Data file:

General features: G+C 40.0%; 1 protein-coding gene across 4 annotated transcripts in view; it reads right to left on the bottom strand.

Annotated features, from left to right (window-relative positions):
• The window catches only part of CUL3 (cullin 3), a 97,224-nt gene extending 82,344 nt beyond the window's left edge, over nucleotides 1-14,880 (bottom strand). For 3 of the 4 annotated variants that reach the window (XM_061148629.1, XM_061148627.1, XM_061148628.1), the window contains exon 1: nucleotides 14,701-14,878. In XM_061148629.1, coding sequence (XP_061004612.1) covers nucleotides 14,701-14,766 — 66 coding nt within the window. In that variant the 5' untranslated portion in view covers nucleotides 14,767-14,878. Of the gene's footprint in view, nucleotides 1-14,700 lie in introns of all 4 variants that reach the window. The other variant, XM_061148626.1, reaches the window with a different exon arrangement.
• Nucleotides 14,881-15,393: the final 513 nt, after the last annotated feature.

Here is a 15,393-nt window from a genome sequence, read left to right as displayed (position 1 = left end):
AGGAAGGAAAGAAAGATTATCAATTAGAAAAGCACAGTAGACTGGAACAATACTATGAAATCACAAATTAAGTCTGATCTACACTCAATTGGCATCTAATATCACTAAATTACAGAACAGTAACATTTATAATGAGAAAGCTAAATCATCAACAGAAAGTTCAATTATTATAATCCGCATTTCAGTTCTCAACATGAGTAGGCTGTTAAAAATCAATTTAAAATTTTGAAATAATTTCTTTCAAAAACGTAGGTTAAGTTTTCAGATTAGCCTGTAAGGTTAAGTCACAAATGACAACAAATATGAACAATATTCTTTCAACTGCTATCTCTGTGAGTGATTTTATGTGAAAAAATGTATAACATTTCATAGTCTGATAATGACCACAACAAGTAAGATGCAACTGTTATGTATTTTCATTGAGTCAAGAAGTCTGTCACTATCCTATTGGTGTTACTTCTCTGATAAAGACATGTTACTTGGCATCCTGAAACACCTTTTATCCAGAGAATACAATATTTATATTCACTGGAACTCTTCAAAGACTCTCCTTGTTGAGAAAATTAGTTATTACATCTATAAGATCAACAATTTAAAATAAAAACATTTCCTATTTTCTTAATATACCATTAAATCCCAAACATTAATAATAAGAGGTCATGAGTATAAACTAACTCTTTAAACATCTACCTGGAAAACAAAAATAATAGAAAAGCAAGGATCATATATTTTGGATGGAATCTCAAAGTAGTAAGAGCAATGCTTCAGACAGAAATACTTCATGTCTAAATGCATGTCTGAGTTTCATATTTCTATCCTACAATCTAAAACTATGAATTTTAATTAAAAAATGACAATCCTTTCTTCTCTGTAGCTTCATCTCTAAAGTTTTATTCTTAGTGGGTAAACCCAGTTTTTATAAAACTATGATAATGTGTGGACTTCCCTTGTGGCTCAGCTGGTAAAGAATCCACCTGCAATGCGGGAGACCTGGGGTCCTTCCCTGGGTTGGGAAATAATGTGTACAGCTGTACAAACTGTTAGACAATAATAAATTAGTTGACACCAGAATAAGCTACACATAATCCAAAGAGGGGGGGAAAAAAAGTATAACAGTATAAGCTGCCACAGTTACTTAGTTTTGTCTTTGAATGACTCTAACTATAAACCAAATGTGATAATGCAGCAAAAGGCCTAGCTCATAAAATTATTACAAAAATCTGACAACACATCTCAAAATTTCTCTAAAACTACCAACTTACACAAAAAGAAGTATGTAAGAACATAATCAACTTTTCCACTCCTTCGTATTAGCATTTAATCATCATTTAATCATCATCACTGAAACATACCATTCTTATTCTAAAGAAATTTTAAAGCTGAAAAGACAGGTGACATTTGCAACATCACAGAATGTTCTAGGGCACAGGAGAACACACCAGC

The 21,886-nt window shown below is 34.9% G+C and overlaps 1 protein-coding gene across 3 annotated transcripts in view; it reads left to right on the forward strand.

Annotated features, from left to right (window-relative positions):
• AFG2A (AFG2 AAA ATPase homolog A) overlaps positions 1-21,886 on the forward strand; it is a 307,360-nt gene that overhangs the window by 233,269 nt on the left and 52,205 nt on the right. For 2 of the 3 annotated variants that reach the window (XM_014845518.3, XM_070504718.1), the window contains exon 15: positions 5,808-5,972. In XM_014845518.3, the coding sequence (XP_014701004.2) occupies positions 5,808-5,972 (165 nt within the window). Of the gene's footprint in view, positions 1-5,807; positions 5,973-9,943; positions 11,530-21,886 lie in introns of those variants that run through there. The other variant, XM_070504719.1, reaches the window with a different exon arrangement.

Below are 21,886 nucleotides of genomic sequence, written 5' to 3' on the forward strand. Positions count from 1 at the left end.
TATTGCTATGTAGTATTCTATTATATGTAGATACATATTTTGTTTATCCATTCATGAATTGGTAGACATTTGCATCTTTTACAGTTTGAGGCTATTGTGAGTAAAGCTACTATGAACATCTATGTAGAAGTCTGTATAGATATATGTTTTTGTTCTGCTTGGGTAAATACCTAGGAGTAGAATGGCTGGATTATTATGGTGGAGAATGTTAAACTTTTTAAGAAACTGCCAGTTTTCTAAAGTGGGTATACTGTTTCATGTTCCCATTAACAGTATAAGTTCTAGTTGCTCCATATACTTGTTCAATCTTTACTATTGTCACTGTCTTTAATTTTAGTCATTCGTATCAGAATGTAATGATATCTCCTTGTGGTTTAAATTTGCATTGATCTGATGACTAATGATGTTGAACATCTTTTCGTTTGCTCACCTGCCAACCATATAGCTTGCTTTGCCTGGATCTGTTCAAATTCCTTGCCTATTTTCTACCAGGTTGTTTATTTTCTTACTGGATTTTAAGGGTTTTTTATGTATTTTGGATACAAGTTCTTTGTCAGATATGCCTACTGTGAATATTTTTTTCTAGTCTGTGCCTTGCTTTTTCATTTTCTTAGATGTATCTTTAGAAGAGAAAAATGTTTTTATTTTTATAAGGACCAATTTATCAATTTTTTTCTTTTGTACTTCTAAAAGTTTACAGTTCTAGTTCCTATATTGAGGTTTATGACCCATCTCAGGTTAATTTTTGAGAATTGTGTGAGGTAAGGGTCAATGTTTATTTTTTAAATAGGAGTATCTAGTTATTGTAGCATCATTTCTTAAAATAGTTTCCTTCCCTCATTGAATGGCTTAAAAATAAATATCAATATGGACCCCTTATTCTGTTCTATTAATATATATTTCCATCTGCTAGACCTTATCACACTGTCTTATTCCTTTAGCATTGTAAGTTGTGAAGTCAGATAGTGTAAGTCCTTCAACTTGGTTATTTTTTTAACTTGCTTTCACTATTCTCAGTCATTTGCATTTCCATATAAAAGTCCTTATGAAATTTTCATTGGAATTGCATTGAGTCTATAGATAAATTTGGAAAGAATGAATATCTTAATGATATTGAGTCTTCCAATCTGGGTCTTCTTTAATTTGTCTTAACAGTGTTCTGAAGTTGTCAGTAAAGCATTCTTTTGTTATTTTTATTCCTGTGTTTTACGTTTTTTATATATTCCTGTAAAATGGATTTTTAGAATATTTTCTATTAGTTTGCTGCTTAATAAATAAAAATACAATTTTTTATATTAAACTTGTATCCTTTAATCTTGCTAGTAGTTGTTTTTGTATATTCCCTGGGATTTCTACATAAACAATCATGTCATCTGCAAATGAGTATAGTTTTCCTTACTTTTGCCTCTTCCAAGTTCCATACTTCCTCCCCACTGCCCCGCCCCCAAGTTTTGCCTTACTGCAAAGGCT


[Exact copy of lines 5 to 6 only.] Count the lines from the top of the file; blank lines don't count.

Here is a 15,393-nt window from a genome sequence, read left to right as displayed (position 1 = left end):
AGGAAGGAAAGAAAGATTATCAATTAGAAAAGCACAGTAGACTGGAACAATACTATGAAATCACAAATTAAGTCTGATCTACACTCAATTGGCATCTAATATCACTAAATTACAGAACAGTAACATTTATAATGAGAAAGCTAAATCATCAACAGAAAGTTCAATTATTATAATCCGCATTTCAGTTCTCAACATGAGTAGGCTGTTAAAAATCAATTTAAAATTTTGAAATAATTTCTTTCAAAAACGTAGGTTAAGTTTTCAGATTAGCCTGTAAGGTTAAGTCACAAATGACAACAAATATGAACAATATTCTTTCAACTGCTATCTCTGTGAGTGATTTTATGTGAAAAAATGTATAACATTTCATAGTCTGATAATGACCACAACAAGTAAGATGCAACTGTTATGTATTTTCATTGAGTCAAGAAGTCTGTCACTATCCTATTGGTGTTACTTCTCTGATAAAGACATGTTACTTGGCATCCTGAAACACCTTTTATCCAGAGAATACAATATTTATATTCACTGGAACTCTTCAAAGACTCTCCTTGTTGAGAAAATTAGTTATTACATCTATAAGATCAACAATTTAAAATAAAAACATTTCCTATTTTCTTAATATACCATTAAATCCCAAACATTAATAATAAGAGGTCATGAGTATAAACTAACTCTTTAAACATCTACCTGGAAAACAAAAATAATAGAAAAGCAAGGATCATATATTTTGGATGGAATCTCAAAGTAGTAAGAGCAATGCTTCAGACAGAAATACTTCATGTCTAAATGCATGTCTGAGTTTCATATTTCTATCCTACAATCTAAAACTATGAATTTTAATTAAAAAATGACAATCCTTTCTTCTCTGTAGCTTCATCTCTAAAGTTTTATTCTTAGTGGGTAAACCCAGTTTTTATAAAACTATGATAATGTGTGGACTTCCCTTGTGGCTCAGCTGGTAAAGAATCCACCTGCAATGCGGGAGACCTGGGGTCCTTCCCTGGGTTGGGAAATAATGTGTACAGCTGTACAAACTGTTAGACAATAATAAATTAGTTGACACCAGAATAAGCTACACATAATCCAAAGAGGGGGGGAAAAAAAGTATAACAGTATAAGCTGCCACAGTTACTTAGTTTTGTCTTTGAATGACTCTAACTATAAACCAAATGTGATAATGCAGCAAAAGGCCTAGCTCATAAAATTATTACAAAAATCTGACAACACATCTCAAAATTTCTCTAAAACTACCAACTTACACAAAAAGAAGTATGTAAGAACATAATCAACTTTTCCACTCCTTCGTATTAGCATTTAATCATCATTTAATCATCATCACTGAAACATACCATTCTTATTCTAAAGAAATTTTAAAGCTGAAAAGACAGGTGACATTTGCAACATCACAGAATGTTCTAGGGCACAGGAGAACACACCAGC